This church is the third of Sofias Cathedrals and is the most central of all its ancient churches being on one of the main squares in Sofia just off the main thoroughfare of Vitosha Boulevard.
Its history is one of continuous rebuilding and destruction. Part of the reason for this is that until the 19th Century the church was mostly constructed from wood. The base upon which the wooden churches were built has been dated to the 10th Century. The wooden church seems to have been knocked down and rebuilt with some frequency, there are mentions of it in the 1460s and 1570s.
In 1856 the last wooden church was finally demolished to make way for a larger, stone cathedral. Work had hardly begun when an earthquake in 1858 halted construction. In 1863 work was finally completed and in 1867 the Cathedral was inaugurated.
In 1925 the Communists blew up the church during a funeral service, killing 150 people and destroying the church once again. Rebuilding took place between 1927 and 1933 when the Cathedral was inaugurated once again. This new construction was of an entirely different kind to what had been built before. The destroyed church had been a tall, Italianate structure with a dominating bell tower, this new church is much more Balkan in its appearance, with low wide domes, and a chunky over all appearance.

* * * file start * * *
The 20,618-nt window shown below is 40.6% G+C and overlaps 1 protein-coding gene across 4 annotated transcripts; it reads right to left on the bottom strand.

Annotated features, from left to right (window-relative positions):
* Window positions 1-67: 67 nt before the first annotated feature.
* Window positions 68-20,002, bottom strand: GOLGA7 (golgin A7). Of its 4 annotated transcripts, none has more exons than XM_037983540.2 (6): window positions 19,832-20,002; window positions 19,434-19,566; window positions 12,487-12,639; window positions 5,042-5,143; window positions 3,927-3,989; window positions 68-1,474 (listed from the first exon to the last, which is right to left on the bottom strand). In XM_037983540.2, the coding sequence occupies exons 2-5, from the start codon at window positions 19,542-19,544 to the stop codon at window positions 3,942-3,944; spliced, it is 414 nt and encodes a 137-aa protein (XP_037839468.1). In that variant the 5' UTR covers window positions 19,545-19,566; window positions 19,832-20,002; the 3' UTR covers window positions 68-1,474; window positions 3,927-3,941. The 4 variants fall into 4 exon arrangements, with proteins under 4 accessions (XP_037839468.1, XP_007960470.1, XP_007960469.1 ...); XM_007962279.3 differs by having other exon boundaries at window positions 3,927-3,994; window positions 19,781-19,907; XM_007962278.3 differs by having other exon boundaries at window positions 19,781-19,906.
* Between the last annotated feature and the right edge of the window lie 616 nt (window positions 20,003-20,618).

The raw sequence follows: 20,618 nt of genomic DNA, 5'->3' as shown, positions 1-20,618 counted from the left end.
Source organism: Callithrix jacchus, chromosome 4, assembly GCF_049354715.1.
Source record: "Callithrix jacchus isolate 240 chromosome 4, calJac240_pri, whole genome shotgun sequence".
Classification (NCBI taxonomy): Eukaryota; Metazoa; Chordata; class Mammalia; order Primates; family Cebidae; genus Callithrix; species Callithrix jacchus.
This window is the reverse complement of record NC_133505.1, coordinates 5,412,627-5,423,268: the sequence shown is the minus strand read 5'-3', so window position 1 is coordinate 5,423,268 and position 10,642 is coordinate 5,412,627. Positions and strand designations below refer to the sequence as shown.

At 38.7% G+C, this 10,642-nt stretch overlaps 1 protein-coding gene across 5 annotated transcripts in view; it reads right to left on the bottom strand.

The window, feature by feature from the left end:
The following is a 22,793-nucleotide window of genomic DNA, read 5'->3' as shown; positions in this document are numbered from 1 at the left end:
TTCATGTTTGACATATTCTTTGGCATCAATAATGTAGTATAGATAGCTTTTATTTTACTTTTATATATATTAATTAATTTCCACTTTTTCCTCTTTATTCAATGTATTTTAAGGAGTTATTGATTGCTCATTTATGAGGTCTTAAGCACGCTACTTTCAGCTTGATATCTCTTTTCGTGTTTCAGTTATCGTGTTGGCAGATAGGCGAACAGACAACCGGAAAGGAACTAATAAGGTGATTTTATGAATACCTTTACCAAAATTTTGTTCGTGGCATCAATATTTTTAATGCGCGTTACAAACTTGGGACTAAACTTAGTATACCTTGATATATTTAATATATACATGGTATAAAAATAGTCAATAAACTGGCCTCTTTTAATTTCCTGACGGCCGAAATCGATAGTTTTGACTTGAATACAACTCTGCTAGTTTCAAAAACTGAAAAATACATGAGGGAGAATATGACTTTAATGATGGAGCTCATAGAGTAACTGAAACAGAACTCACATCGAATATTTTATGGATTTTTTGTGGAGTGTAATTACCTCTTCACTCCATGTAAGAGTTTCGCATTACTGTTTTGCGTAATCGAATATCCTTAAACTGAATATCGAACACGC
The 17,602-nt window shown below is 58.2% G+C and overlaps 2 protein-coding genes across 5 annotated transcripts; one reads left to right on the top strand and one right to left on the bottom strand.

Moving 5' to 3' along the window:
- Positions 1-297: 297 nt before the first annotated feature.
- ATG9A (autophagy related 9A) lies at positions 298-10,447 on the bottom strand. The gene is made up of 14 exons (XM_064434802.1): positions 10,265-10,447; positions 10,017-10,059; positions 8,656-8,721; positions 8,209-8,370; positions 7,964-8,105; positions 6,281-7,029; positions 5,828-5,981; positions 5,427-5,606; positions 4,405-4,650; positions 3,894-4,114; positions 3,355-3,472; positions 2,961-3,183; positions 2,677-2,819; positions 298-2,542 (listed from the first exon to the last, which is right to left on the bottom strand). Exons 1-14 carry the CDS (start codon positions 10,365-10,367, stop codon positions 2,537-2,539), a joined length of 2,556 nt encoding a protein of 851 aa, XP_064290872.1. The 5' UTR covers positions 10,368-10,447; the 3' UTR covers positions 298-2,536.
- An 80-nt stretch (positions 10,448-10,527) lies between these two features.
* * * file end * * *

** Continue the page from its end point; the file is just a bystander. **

The immediately post-Communist era saw the church heavily restored and cleaned up and today the Cathedral is one of the focal points for downtown Sofia.
Photo - Andrew J. Müller
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